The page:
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We have ceased to offer debt management services under the Central Bank regulations

Irish Mortgage Brokers have informed the Central Bank that we will not continue the debt management services industry under their regulation. This blog serves to notify people who may want to enquire with us that we are no longer authorised by the Central Bank (we can still offer insolvency solutions). No clients have been adversely affected and we are liaising with the Central Bank to ensure the termination goes smoothly.

Particular issues relate, in our view, to how the Central Bank has approached the regulation, the delays, repeated requests for identical information and specifically seeking management accounts when audited accounts were provided.

We also faced huge delays from the Central Bank in processing and responding to queries which they resolved by asking for more information rather than accepting blame (point above being one such example).

The efforts thus far seem to amount to seeking unrealistic demands from industry then only pulling back when they are shown to be operationally impossible. In the first ‘consultation’ the Central Bank suggested that a mediator hold indemnity for the entire quantum of debt they …

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Joan Burton made a housing issue worse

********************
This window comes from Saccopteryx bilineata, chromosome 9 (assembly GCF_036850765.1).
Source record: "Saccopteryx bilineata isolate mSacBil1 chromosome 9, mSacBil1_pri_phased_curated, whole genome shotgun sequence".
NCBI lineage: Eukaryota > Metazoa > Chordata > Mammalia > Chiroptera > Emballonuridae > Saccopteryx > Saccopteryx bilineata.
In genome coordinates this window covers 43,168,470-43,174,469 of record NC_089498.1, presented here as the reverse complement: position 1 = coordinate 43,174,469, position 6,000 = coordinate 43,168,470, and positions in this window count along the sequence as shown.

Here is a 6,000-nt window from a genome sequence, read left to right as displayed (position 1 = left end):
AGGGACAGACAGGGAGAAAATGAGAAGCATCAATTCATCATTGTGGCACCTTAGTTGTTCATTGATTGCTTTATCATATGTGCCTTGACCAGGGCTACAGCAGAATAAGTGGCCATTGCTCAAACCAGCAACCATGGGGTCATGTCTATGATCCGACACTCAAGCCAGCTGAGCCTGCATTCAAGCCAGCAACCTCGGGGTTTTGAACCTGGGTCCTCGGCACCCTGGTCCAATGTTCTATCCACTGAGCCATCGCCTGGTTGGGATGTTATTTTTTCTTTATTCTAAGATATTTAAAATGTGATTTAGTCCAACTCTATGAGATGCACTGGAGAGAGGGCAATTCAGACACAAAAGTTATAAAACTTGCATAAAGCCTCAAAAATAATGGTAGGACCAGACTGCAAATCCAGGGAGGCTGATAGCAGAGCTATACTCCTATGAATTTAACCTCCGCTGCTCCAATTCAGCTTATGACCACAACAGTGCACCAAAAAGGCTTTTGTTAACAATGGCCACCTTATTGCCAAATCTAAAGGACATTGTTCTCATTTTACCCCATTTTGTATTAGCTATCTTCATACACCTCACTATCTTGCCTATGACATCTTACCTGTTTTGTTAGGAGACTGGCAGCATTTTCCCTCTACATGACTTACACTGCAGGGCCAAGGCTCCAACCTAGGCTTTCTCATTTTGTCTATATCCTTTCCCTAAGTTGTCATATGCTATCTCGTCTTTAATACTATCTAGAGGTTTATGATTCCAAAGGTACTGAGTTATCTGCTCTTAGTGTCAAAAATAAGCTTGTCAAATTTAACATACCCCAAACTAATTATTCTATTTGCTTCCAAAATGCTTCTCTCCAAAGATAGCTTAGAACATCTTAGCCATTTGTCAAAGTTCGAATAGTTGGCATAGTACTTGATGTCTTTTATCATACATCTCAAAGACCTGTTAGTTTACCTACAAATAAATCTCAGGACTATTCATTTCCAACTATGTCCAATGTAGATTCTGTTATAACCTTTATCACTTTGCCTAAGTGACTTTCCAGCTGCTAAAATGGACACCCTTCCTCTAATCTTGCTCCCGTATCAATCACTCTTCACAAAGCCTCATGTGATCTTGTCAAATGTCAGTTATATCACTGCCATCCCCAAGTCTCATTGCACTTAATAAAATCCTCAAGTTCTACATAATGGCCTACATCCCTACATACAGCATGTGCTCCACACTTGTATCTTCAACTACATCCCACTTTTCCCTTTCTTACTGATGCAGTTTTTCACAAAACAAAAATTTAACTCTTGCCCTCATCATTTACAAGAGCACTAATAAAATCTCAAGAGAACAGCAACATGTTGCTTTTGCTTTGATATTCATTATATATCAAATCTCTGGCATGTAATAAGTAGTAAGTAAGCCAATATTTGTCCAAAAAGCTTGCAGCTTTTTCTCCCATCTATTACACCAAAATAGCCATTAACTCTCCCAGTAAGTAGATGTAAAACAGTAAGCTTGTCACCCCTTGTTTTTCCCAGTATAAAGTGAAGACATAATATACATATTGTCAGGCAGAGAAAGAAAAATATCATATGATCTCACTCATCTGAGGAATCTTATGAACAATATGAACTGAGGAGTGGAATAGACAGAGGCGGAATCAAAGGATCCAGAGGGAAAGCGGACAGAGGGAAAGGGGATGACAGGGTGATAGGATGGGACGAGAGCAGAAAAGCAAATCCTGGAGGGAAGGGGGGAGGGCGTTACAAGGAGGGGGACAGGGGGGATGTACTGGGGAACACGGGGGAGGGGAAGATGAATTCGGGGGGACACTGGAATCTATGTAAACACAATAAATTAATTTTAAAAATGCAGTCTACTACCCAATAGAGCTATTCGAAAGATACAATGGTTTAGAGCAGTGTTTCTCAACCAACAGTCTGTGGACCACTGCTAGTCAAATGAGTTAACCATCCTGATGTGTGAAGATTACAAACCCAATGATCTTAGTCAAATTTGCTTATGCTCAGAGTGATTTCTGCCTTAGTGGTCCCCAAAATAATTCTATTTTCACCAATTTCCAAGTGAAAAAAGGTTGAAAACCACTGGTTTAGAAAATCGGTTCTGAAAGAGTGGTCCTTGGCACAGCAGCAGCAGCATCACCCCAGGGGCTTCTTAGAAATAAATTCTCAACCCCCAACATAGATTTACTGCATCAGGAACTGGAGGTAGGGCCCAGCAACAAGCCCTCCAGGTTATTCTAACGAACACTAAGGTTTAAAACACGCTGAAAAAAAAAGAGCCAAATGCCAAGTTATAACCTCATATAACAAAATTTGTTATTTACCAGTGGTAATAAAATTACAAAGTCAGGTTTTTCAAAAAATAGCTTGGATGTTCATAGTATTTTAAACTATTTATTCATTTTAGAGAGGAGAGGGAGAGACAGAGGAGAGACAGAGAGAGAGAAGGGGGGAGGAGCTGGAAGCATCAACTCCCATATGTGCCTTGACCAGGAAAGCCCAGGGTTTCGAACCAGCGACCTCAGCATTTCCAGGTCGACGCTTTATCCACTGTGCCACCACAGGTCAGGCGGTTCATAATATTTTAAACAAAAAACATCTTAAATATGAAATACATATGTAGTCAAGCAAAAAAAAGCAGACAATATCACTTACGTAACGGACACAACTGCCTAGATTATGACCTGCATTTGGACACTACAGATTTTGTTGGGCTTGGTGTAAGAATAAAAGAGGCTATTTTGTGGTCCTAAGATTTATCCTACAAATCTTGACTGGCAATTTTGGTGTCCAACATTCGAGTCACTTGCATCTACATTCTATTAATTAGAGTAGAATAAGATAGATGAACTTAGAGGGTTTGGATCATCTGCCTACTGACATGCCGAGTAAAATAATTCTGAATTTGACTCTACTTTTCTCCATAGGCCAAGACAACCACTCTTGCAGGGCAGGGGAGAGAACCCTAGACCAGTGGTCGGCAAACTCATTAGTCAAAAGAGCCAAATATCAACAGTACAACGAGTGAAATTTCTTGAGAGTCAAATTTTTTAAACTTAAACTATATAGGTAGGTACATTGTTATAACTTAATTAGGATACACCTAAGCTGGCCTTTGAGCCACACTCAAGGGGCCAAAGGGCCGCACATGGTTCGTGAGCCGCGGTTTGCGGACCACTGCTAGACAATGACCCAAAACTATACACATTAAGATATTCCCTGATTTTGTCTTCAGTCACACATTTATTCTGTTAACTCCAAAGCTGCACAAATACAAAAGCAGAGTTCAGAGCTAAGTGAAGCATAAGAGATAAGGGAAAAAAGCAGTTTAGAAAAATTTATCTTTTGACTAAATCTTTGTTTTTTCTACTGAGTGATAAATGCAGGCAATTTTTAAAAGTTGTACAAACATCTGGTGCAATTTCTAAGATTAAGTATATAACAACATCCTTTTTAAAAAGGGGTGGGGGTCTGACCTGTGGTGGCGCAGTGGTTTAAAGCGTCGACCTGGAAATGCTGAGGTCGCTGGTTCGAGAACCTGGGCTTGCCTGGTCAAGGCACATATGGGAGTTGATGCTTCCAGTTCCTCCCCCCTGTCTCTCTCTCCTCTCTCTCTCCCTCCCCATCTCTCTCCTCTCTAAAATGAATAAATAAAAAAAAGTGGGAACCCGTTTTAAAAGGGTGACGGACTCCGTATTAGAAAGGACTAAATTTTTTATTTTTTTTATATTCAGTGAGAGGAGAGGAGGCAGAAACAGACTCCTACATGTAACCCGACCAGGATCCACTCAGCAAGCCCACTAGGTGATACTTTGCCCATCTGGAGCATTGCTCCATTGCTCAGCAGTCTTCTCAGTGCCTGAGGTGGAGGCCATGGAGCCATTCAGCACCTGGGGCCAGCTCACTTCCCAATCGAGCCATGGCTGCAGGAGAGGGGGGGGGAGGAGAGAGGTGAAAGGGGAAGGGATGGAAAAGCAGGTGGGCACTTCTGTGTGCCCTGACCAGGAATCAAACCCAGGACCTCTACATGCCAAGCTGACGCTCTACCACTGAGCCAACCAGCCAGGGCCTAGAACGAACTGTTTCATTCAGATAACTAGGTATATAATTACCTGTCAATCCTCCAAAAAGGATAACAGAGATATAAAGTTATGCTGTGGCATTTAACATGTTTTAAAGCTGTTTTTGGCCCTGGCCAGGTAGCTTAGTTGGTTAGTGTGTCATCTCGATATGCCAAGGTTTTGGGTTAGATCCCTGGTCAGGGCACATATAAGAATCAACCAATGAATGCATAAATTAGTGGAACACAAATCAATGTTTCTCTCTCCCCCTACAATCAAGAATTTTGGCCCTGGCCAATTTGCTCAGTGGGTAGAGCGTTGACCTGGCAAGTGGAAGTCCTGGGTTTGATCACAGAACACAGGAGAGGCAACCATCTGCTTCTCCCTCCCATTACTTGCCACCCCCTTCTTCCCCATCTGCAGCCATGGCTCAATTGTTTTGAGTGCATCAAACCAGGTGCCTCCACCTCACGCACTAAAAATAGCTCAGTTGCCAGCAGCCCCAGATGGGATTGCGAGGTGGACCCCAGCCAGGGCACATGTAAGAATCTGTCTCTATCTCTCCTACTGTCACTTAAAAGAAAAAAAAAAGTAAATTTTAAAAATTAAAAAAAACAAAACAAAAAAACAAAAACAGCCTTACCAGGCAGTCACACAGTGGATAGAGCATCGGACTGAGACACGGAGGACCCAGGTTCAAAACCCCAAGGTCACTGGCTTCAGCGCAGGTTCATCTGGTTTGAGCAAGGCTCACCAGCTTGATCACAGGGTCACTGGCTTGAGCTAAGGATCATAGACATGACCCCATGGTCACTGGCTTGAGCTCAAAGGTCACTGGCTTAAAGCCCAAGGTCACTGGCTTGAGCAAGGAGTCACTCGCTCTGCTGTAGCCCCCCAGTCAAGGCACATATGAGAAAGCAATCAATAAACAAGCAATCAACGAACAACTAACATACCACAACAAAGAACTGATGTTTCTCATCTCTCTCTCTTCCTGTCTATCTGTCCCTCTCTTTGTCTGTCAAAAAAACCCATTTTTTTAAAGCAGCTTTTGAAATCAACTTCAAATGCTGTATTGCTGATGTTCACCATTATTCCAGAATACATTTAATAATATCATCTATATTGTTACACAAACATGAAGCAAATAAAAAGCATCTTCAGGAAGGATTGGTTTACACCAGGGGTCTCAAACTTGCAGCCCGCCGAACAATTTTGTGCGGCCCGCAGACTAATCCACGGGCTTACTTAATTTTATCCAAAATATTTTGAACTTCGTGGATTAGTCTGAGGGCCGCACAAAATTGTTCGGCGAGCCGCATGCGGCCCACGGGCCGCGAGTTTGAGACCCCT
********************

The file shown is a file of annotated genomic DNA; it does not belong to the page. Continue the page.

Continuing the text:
About four years ago many landlords were receiving letters which stated that rent supplement was going down, this was occurring irrespective of what point in your rental contract you were at. This was at the behest of Joan Burton, the issue of rent supplement was later divested because it was later to be taken over by DECLG.

The genesis of the current issues with much of this rest with Labour and Joan in particular, this isn’t pointed out in the press, but the people affected know it, which is why her name almost always appears on their placards (see image to the left for a recent example)

At the time tenants were getting a letter that stated ‘Rent limits were reduced on the 1/1/12. The new rent limits for a family of your size is now (whatever the price was). Can you ask your landlord to reduce your rent and fill in section 13 to reflect the reduction‘.

This was a unilateral move, and one that paid no attention to the …

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RTE Six One News: Insolvency Service piece by Conor Hunt, 3rd April 2014

We gave a few thoughts on the recent ISI figures.